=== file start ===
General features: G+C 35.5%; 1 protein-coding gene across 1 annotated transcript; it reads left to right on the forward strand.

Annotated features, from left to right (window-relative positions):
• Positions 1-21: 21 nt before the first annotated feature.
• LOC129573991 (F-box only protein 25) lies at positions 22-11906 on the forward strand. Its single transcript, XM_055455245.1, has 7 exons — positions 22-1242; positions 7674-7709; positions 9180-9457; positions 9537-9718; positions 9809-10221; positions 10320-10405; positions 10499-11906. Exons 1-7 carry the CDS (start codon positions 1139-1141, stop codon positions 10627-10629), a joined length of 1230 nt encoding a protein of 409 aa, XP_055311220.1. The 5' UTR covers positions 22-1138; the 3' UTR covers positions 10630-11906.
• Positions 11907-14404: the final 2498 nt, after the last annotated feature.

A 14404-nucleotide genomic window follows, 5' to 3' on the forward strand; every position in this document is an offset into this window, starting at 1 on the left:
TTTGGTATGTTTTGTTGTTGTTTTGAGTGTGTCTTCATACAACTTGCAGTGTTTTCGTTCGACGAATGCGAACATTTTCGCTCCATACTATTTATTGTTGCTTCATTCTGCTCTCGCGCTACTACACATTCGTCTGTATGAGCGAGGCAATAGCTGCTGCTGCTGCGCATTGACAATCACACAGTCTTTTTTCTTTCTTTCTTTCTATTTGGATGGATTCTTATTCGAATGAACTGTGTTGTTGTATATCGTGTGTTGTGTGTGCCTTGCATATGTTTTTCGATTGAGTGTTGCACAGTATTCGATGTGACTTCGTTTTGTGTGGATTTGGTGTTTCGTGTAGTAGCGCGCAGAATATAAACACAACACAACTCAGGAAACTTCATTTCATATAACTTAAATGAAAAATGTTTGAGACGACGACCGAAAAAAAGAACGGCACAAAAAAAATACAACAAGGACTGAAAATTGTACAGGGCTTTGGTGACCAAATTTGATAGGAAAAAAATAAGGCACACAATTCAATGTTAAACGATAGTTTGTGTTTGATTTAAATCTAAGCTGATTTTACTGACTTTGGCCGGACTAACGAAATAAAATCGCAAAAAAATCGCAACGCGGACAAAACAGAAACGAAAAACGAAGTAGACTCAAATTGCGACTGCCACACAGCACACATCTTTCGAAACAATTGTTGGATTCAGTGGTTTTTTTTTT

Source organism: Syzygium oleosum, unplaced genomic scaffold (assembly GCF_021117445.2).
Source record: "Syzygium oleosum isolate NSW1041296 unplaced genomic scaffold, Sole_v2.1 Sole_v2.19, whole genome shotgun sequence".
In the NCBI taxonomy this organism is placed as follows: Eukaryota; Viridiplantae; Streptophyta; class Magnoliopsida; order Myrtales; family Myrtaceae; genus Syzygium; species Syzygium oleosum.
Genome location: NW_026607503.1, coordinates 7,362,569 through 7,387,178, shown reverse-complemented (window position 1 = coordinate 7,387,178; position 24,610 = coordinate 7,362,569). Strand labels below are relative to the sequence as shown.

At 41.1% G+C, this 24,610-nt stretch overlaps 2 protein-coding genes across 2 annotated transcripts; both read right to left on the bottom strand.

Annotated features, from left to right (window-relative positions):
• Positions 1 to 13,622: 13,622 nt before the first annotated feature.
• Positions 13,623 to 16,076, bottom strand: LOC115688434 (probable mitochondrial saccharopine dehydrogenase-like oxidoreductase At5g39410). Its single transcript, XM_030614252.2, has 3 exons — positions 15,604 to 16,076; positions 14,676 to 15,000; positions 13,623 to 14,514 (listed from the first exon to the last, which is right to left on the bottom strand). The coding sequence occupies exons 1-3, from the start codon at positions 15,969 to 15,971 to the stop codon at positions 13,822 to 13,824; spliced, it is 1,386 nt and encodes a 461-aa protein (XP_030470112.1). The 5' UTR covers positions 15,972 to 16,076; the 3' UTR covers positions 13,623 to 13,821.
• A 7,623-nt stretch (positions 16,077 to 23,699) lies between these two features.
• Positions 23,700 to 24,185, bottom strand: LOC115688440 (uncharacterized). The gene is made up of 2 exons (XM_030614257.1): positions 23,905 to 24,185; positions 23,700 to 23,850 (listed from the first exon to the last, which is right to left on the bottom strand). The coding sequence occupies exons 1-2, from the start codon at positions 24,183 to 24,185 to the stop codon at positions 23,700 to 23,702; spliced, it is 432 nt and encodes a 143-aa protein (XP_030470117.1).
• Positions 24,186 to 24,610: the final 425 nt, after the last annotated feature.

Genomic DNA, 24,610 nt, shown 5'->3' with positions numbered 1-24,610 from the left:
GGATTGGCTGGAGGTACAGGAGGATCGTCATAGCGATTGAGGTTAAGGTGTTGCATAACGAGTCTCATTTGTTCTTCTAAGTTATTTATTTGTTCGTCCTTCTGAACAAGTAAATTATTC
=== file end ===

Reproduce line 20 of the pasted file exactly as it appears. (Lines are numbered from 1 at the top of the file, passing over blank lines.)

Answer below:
GGATTGGCTGGAGGTACAGGAGGATCGTCATAGCGATTGAGGTTAAGGTGTTGCATAACGAGTCTCATTTGTTCTTCTAAGTTATTTATTTGTTCGTCCTTCTGAACAAGTAAATTATTC